Challenges for Young People Around HIV Disclosure
Stigma makes many people living with HIV (PLHIV) want to keep their diagnosis a secret. This is a particular challenge for young people who are going through transitions in their personal lives as they become independent adults, when disclosure could threaten their education and employment opportunities.
When Amit Mohite tested positive for HIV soon after being orphaned at age 7, he “entered a new world, a world of stigma and discrimination,” he wrote recently in Youth Ki Awaaz, a web platform for young people in India. Amit was repeatedly denied housing and schooling and was bullied because he is HIV positive. Despite these experiences, he decided to publicly disclose his HIV status, and is helping other young people living with HIV to think through whether to do the same. “I have no fear in disclosing my status anymore and I speak publicly to motivate other people like me,” said Amit in Youth Ki Awaaz. “My positive status is just a part of my identity—I am much more than that.”
Amit’s experiences with HIV stigma and discrimination are unfortunately similar to those of other young people across the Asia-Pacific. Despite the challenges, there can be individual benefits to disclosing one’s HIV status to others, including expanding the number of people who can provide emotional and social support in the context of HIV.
MikeQ, another young person who grew up with HIV, has also made his HIV status public. He now leads the Thai Network of Young People Living with HIV (TNY+). “By joining the existing network of young PLHIV, I receive more emotional support, which keeps me going,” he said. “But this is not only for myself, as the support helps in many other ways to strengthen our network.”
For young people who have grown up with HIV, the first step in the disclosure process is for them to learn about their own HIV infection. Although international guidelines recommend that disclosure take place around the age of 14, pediatricians in the TREAT Asia network have reported that disclosure in their clinics often happens at older ages, due to caregiver fears that children may not be developmentally ready.
A commonly reported concern is the risk of mental trauma upon learning both about their own HIV status and that of a parent(s) at the same time (in the case of mother-to-child transmission of HIV). In response, a group of Thai researchers conducted a study that showed disclosure to children was actually associated with having fewer symptoms of depression and an improved quality of life.1 Pediatric HIV care teams in the region currently use multiple methods to prepare caregivers for the disclosure process that involve individual counseling, educational sessions, and group discussions.2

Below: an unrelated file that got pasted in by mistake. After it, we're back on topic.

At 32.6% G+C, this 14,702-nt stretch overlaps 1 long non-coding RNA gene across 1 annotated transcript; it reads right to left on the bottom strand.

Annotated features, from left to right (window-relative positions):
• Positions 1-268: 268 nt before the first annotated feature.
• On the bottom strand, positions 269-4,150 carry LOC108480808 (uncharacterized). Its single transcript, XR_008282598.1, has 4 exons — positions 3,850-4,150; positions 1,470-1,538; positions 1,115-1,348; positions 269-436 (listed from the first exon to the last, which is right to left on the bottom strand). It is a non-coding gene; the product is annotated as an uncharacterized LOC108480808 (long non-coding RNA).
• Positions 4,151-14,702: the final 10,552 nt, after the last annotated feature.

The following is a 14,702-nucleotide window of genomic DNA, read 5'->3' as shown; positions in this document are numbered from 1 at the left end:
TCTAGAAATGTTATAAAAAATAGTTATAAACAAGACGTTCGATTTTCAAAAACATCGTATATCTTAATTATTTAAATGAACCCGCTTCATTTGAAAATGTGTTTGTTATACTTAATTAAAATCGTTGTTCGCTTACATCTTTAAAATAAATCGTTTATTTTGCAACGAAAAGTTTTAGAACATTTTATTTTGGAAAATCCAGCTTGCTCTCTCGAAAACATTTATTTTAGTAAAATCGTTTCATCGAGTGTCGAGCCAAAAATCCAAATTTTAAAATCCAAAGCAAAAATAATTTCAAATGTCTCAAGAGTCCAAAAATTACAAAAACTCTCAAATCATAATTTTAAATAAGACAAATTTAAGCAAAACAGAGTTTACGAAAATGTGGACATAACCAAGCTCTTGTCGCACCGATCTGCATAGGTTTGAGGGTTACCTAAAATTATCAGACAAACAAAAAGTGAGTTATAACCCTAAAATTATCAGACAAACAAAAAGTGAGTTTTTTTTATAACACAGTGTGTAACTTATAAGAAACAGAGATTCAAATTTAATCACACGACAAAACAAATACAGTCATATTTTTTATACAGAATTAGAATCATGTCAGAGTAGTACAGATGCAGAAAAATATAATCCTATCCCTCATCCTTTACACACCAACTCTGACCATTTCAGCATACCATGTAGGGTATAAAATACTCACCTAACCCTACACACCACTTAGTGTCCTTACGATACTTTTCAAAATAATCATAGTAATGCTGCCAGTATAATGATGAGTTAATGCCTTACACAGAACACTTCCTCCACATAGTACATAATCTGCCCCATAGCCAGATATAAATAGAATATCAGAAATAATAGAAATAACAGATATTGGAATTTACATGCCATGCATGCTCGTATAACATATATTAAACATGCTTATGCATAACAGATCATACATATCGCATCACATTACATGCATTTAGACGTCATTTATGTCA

Those who acquired HIV as adolescents or young adults initially face the challenge of disclosing their HIV status to family and friends, who are less likely to be aware of what it means to be living with HIV. And until there is a cure, the process of disclosure to others is one these young people will need to consider as they transition into and through adult life. “These are tough conversations for everyone involved,” says TREAT Asia director and pediatrician Dr. Annette Sohn. “But adolescents have the right to know about their own HIV status, and it is our responsibility as providers and advocates to help them cope with how an HIV diagnosis impacts their lives outside of the clinic.”
1For more information about this study, please see:
Boon-Yasidhi V, Naiwatanakul T, Chokephaibulkit K, Lolekha R, Leowsrisook P, Chotpitayasunond T, Wolfe M. Effect of HIV diagnosis disclosure on psychosocial outcomes in Thai children with perinatal HIV infection. Int J STD AIDS. 2016 Mar;27(4):288-95.
2 For more information about models of disclosure care, please see:
Jantarapakde J, Pancharoen C, Teeratakulpisarn S, Mathajittiphan P, Kriengsinyot R, Channgam T, Pengnonyang S, Plodgratok P, Lakhonphon S, Luesomboon W, Jadwattanakul T, Avihingsanon A, Ananworanich J, Ungaro P, Phanuphak P. An Integrated Approach to HIV Disclosure for HIV-Affected Families in Thailand. J Int Assoc Provid AIDS Care. 2019 Jan-Dec;18:2325958219831021; and
Arrivé E, Ayaya S, Davies MA, Chimbetete C, Edmonds A, Lelo P, Fong SM, Razali KA, Kouakou K, Duda SN, Leroy V, Vreeman RC; IeDEA Pediatric Working Group. Models of support for disclosure of HIV status to HIV-infected children and adolescents in resource-limited settings. J Int AIDS Soc. 2018 Jul;21(7):e25157.